Edinburgh past Edinburgh present

A time for change Edinburgh's landscape is set to be transformed once again with three major developments under way in the city

Over the centuries, Edinburgh's landscape has changed dramatically. From the medieval, meandering streets of the Old Town to the neoclassical splendour of the Georgian New Town, the capital has become a master of reinvention, preserving its heritage yet always staying ahead of the curve. It is a city where the old and new sit beautifully side-by-side, with almost 5,000 listed buildings and contemporary architectural highlights such as the Scottish Parliament.

The city is now entering a new phase in its development with three major on-going projects that will radically alter the landscape once again.

Edinburgh St James

St James Centre

Considered by many to be a blight on Edinburgh's cityscape, the existing 1970s St James Centre, slated for demolition, will be replaced by a new £850 million office and retail space that will help Edinburgh rival its neighbour, Glasgow, as Scotland's best city for shopping. Across 42,500 square metres and three crescent-shaped floors, the Edinburgh St James will feature premium office space, an apart-hotel, a theatre and 138 apartments, as well as prime retail space. The new development is expected to attract world-leading designer stores and brands, including Abercrombie and Fitch, J Crew, Nike, Kenneth Cole, Tom Ford and Sephora.

A central part of the plans is a luxury hotel with a glass ceiling that is likely to house a rooftop restaurant with spectacular views of the Firth of Forth. Council Leader, Cllr Andrew Burns, says: "There is no doubt that in almost every economic arena Edinburgh punches above its weight but the one area where it could do better is in its retail offer. I'm entirely confident that Edinburgh St James - as it will be known - will draw us up to comparable status with our major competitors and that has got to be extremely good news."

The Edinburgh St James, scheduled for completion in 2018, was made possible through an innovative funding initiative called the regeneration accelerator model (RAM), in which the Scottish Government offers loans based on the estimated future income from business rates. Deputy First Minister, Nicola Sturgeon, says: "This government is determined to invest in Scotland's infrastructure - both to stimulate growth in the short term and lay the foundations for long-term success. Through schemes such as RAM we are increasing public investment in Scotland's infrastructure, which will create overall gains for the economy as a whole."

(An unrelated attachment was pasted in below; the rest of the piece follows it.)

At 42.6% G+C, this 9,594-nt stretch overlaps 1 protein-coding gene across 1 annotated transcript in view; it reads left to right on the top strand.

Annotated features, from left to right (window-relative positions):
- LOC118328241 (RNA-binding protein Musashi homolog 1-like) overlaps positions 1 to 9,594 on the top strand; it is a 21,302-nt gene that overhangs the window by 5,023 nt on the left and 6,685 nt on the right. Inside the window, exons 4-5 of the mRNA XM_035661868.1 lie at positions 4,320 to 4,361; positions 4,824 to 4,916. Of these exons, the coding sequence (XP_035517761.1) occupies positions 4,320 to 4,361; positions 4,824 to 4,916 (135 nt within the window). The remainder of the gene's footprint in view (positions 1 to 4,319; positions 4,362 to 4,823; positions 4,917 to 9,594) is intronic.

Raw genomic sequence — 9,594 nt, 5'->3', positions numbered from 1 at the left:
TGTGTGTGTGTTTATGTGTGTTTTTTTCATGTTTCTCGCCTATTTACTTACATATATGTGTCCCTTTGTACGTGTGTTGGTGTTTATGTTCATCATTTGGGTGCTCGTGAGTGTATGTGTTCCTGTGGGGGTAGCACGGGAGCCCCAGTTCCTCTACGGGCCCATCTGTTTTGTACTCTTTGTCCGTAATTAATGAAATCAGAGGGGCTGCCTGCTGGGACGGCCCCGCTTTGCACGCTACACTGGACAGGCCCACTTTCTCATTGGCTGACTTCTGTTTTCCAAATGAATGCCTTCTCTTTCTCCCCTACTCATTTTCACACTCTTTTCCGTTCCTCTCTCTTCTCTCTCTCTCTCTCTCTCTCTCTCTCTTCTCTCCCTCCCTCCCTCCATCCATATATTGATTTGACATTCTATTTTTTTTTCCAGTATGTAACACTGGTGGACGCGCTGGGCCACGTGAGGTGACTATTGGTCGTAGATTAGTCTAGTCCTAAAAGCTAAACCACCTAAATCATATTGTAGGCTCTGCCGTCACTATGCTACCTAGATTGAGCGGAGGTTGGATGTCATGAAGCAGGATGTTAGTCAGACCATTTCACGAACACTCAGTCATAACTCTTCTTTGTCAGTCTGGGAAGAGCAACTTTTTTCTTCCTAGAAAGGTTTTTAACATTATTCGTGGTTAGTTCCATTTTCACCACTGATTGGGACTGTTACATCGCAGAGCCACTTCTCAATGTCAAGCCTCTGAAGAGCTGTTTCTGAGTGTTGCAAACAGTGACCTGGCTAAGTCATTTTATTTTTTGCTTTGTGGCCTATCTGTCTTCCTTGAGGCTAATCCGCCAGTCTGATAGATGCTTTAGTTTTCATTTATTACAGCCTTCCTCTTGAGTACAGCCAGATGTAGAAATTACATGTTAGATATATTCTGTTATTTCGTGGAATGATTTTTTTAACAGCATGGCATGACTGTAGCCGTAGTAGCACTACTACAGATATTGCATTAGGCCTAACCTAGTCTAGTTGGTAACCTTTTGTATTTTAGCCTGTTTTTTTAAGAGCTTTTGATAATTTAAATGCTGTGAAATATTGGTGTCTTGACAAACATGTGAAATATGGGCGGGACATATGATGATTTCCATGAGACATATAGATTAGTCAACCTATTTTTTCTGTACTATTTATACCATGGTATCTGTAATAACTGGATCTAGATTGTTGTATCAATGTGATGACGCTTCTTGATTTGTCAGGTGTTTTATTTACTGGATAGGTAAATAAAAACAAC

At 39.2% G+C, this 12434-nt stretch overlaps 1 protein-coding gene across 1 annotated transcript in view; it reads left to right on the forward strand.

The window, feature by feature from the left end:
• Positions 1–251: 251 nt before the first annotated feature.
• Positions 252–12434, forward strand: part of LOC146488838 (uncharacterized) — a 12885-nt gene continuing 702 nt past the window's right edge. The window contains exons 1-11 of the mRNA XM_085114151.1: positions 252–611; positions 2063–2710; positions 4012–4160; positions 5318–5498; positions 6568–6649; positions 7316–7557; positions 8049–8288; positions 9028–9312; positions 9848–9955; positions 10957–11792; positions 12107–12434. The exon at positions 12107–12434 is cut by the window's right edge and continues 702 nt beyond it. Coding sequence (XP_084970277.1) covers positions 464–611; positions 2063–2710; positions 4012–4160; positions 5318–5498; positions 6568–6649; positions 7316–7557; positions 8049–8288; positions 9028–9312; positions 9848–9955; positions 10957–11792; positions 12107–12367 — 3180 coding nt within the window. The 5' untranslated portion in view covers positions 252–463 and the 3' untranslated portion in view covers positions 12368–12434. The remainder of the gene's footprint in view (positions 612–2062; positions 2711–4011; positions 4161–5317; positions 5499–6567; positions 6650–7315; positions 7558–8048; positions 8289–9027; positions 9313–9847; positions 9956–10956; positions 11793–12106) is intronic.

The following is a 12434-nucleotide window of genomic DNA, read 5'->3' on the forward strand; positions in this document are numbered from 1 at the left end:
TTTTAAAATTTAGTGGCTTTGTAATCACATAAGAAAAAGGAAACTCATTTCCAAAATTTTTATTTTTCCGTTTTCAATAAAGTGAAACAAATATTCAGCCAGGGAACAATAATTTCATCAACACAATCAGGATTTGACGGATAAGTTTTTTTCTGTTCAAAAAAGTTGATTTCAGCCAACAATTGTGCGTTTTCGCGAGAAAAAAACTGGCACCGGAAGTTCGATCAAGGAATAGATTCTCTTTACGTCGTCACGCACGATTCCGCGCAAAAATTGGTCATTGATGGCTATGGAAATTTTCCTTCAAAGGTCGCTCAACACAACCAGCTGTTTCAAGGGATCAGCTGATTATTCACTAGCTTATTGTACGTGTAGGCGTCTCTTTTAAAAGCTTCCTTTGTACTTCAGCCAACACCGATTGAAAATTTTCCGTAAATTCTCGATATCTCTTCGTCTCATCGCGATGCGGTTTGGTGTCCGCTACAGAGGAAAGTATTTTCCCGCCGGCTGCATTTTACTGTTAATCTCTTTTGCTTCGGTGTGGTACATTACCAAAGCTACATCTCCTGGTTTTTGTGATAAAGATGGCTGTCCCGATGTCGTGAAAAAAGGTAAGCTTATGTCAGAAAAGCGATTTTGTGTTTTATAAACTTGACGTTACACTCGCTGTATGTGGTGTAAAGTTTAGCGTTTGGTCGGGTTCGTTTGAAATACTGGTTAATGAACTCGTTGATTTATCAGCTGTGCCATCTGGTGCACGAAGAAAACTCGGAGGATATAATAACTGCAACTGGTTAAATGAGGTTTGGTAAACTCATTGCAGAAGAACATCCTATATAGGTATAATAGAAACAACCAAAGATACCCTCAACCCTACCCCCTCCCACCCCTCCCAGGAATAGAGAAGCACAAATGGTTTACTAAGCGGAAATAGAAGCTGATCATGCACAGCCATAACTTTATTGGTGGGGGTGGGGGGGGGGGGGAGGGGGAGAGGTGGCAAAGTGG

East Princes Street

The east end of Edinburgh's main shopping thoroughfare is set to be regenerated into a busy hub of shops, bars and art galleries. The winding maze of lanes around West Register Street, next to Princes Street, could become Edinburgh's answer to London's Covent Garden under the City of Edinburgh Council's plans.

West Register Street

"It's a really interesting place in its own right, and the plans are designed to let people experience it."

Cllr Frank Ross

The council expects to receive £97 million in investment for the development which could generate £55 million for the economy and create 250 jobs. Following the launch of the trams this summer footfall through the lanes has rapidly increased, with a tram stop situated nearby on St Andrew Square. The opening of a flagship Apple Store opposite the Balmoral Hotel is also likely to increase traffic through a previously under-used part of the city.

City economic leader, Cllr Frank Ross, says: "The idea is to have a nice pedestrian area you can walk through, little cafés, perhaps some small independent shops or art galleries, artisan jewellers, and some places for people to sit and enjoy the gardens. It's a really interesting place in its own right, and the plans are designed to let people experience it."

St Andrew Square

St Andrew Square
Gareth Hoskins Architects Limited & Comprehensive Design Architects (CDA)

Work is currently under way on a £75 million development in St Andrew Square. Standard Life Investments Pooled Pension Property Fund and joint venture partner, Peveril Securities, are at the helm of the project which is likely to be finished in 2016.

The B-listed building on the site, which has been vacant for more than five years, will make way for 105,000 square feet of offices and 85,000 square feet of retail and residential space. Large retail spaces are highly sought after in the city centre and this development will feature double-height shop fronts. David Stewart, Fund Manager of the Standard Life Investments Pooled Property Fund, said: "This development is a terrific opportunity to capitalise on the current constrained supply and improving occupier demand within Edinburgh. The property is in an absolutely prime location and we will be creating a first class long term investment for our investors."

The new, bold space - which has received resounding support from key stakeholders - has been designed by CDA and Gareth Hoskins Architects (GHA). The City of Edinburgh Council, Historic Scotland and Architecture + Design Scotland (A+DS) have been involved in the planning to ensure the design is in keeping with Edinburgh's historic cityscape.